Meet Rhonda Stansberry, founder of A’tilob | SBDC UNF

Meet Rhonda Stansberry, founder of A’tilob

woman sitting in a chair posing

A’tilob is a company formed by Rhonda Stansberry that serves as a vehicle for her original writing. Her first book is already in stores and on Amazon. She is currently working on several other projects including a screenplay.

Tell us about the book you have written.

The story portrays the unvarnished truth of the life and times of my father, numbers runner, racketeer, policy maker, gentleman, husband and father Frank Price “Chico” Baker. The book Numbers 35 & 53: The Case of the Brown Paper Bag gives readers a personal look as I travel back over fifty years, to when Frank’s dream of becoming a catcher in major league baseball was closed and another door opened. That door was opened to a world of unimaginable wealth, women, fast cars, and a mound of legal troubles. It give the readers an opportunity to feel his actual heartbeat as I tell this riveting saga of right, wrong, and the American Justice System.

How has the FSBDC at UNF helped you?

As a seasoned professional, Kevin Monahan of the Small Business Development Center (SBDC) has virtually acted as my very own divining rod. As a new business owner and author, the SBDC has provided me with the knowledge needed to make smart decisions and prosper. They have provided no-cost consulting services to help me grow my business to the next level. Kevin has supplied me with the tools to help market my book as well as my company. He has provided face-to-face business consulting on topics including business planning, accessing capital, as well as marketing strategies and who’s who to talk to, to sell and promote my book. His knowledge and connections are endless, and we are not finished yet.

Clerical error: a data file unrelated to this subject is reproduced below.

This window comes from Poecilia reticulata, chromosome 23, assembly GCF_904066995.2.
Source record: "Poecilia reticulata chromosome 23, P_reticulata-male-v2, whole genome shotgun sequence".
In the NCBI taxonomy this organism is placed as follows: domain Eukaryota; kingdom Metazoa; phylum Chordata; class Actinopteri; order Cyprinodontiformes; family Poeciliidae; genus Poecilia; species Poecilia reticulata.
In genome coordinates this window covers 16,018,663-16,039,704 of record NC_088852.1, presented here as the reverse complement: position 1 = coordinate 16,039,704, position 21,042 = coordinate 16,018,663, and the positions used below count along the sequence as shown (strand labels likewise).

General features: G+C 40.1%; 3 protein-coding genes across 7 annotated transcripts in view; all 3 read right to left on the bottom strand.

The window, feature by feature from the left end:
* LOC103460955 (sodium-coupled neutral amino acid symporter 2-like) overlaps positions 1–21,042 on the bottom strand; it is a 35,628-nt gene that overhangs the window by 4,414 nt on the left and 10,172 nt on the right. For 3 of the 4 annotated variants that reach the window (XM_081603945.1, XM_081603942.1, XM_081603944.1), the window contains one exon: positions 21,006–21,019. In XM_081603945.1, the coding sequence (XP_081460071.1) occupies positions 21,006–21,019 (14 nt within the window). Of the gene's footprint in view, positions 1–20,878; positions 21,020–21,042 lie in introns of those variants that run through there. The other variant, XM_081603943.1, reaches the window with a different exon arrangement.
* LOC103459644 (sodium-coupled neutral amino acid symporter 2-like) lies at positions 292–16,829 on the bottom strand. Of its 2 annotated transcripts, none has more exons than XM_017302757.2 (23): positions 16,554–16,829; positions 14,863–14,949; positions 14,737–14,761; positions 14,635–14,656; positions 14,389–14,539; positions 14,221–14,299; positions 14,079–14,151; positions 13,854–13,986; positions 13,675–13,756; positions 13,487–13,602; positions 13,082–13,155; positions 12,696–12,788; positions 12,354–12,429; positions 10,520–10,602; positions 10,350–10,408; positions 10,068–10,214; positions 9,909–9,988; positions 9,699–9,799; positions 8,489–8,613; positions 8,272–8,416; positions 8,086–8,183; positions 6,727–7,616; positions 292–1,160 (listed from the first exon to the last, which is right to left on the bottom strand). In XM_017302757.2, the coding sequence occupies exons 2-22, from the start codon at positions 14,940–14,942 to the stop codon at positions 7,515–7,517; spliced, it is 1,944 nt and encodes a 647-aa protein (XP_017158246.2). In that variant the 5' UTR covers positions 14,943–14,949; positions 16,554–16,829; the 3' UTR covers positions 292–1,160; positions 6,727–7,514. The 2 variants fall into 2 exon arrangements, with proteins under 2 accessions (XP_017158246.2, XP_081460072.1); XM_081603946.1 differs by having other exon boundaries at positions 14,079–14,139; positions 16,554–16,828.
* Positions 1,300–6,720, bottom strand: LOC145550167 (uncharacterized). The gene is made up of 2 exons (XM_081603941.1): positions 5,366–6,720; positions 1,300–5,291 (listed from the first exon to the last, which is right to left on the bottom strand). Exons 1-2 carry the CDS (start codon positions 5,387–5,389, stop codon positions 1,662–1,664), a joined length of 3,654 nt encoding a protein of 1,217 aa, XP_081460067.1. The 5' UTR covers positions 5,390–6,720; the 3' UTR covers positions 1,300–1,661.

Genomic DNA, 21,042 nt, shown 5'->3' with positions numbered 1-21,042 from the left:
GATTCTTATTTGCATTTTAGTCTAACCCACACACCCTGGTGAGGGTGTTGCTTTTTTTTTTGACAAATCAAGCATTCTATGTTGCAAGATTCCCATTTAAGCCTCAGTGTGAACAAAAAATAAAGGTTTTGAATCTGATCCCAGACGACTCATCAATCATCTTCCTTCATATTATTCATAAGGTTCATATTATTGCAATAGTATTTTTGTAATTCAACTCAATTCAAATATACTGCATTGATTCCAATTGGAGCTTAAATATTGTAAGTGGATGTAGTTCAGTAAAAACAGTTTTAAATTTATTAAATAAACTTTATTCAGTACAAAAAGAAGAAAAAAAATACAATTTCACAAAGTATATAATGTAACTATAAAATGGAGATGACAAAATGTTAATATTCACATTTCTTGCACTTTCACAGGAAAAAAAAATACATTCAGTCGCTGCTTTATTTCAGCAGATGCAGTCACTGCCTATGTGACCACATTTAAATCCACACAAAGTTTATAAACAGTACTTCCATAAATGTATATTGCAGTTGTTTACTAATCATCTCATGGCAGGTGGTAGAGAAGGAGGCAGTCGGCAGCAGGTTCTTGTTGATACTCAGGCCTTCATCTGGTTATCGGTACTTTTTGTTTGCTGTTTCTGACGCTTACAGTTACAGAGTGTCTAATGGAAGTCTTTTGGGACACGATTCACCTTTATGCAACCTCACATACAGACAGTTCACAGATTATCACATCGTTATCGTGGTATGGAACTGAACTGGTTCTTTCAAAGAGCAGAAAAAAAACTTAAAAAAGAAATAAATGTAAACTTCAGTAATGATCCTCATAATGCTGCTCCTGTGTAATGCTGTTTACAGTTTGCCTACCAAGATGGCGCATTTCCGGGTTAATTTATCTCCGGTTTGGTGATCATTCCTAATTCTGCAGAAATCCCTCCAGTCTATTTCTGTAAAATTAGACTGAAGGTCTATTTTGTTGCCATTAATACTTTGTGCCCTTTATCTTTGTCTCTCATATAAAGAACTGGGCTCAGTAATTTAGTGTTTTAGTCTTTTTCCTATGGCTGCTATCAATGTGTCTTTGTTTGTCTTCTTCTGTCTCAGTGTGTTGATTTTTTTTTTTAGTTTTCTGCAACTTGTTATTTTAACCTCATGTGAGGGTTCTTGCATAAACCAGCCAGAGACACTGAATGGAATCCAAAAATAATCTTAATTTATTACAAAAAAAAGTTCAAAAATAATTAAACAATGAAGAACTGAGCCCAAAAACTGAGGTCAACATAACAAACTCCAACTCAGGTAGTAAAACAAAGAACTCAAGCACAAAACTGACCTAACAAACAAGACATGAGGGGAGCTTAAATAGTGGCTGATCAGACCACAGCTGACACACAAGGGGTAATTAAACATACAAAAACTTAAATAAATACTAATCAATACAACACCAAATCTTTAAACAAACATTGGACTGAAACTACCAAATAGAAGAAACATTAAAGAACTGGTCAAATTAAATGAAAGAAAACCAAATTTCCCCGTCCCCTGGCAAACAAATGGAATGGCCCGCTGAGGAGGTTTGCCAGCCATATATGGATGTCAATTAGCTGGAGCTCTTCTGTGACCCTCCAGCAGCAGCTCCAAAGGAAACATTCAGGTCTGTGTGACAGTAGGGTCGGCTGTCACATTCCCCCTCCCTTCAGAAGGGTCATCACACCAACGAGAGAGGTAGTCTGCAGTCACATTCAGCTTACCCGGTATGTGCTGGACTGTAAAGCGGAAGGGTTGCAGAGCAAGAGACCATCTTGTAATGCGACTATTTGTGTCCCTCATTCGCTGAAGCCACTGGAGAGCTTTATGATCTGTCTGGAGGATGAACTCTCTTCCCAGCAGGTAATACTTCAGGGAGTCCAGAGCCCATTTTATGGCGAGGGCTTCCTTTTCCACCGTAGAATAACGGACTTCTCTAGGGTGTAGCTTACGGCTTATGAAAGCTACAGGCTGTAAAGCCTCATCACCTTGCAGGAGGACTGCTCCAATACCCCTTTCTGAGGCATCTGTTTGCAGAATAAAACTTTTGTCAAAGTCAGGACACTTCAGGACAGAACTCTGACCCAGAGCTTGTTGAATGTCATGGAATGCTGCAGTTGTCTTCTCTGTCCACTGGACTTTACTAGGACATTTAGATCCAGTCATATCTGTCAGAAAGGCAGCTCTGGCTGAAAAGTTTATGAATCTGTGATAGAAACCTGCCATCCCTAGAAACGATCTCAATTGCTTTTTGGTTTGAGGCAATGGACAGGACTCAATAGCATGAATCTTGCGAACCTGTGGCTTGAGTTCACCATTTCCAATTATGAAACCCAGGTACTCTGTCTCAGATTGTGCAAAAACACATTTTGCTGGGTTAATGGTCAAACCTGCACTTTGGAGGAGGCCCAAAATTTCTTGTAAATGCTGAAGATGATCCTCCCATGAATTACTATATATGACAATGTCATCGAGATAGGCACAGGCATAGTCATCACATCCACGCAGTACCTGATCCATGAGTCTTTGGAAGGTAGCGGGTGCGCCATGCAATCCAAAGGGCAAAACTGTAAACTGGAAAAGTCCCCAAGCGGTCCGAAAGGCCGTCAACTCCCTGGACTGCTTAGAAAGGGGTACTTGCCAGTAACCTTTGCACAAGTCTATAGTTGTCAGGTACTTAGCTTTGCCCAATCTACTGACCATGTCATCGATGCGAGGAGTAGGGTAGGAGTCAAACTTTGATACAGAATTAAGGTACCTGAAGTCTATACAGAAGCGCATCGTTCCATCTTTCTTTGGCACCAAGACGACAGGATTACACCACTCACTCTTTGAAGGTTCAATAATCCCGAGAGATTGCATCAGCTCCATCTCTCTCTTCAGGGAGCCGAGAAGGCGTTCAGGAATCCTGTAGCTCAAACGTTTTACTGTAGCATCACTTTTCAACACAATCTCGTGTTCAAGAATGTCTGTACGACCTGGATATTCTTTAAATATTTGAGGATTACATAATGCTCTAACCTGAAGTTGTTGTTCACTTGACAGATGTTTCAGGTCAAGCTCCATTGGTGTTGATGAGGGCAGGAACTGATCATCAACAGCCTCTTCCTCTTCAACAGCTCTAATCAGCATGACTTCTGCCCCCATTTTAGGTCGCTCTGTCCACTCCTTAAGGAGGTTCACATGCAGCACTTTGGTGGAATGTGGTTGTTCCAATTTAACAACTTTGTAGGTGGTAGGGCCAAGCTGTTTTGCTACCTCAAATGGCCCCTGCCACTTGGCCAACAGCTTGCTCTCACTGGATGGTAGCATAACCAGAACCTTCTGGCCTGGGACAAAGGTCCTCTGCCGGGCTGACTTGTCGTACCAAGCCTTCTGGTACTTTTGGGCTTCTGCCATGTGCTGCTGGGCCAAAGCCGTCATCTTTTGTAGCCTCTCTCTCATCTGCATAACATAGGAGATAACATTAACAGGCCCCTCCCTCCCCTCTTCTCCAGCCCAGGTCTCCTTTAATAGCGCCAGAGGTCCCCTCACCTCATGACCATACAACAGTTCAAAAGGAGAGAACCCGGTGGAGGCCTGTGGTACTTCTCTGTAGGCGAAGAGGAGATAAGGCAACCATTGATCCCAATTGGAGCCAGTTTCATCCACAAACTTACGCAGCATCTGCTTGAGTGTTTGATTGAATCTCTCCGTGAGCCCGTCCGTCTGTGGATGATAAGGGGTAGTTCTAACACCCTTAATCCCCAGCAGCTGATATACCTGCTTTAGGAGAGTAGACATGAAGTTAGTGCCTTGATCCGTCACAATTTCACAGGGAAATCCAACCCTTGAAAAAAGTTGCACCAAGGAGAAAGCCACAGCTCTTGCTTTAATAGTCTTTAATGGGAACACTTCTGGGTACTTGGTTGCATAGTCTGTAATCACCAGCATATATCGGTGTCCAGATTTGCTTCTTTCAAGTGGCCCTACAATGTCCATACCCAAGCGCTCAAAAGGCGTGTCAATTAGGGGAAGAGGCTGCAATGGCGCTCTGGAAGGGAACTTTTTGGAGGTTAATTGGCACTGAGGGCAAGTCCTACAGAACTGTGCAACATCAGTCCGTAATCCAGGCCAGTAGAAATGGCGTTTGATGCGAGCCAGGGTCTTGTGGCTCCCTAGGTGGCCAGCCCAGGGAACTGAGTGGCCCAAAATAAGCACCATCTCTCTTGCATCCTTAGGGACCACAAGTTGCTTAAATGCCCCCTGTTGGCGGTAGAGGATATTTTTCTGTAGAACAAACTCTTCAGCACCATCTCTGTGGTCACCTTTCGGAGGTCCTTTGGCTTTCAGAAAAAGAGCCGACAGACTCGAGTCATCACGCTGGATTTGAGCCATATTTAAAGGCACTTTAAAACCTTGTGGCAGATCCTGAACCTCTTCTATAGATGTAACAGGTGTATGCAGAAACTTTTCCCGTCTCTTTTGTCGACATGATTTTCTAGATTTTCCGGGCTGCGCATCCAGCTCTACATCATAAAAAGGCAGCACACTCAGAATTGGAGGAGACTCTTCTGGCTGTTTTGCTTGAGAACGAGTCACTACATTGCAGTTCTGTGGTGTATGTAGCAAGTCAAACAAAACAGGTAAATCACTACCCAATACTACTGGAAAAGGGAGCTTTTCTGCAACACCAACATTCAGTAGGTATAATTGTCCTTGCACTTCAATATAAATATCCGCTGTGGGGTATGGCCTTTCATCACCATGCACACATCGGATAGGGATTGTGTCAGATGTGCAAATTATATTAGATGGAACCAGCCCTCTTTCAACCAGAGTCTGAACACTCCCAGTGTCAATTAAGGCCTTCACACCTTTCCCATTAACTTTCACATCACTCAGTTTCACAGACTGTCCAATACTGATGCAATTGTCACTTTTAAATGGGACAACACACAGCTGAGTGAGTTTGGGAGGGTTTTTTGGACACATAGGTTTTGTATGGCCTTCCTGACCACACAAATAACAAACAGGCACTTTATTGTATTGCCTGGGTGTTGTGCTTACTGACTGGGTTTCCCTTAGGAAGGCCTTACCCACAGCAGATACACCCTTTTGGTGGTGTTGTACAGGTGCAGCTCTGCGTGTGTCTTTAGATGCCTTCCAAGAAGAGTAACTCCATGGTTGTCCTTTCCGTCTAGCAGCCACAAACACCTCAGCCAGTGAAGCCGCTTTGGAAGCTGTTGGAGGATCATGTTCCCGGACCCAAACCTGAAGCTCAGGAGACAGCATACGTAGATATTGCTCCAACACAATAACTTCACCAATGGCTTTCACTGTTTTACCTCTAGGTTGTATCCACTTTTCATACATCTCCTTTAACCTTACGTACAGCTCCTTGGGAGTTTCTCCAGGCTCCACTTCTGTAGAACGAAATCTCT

What advice would you give to someone who wants to be an author?

Writing allows you to be creative, share a story, and educate your reader. It is self-expression.  Anyone wanting to write a book should be prepared to give their all to their story. You must believe in the project and know that what you are giving the reader is important.  Be proud of your work and be willing to accept criticism. You will become stronger with advice from outside parties.  ALWAYS REMEBER WRITE A STORY WORTH TELLING. Know the difference between a writer and an author.  If you have to make time to sit and read a book, then when will you have time to write a book? But if it is truly your passion, then keep your focus and consider it your plan “A” and do not have a plan “B” in place as it will only take the focus away from plan “A”.  Remember, writings never published means you remain a “writer” and not an “Author.”

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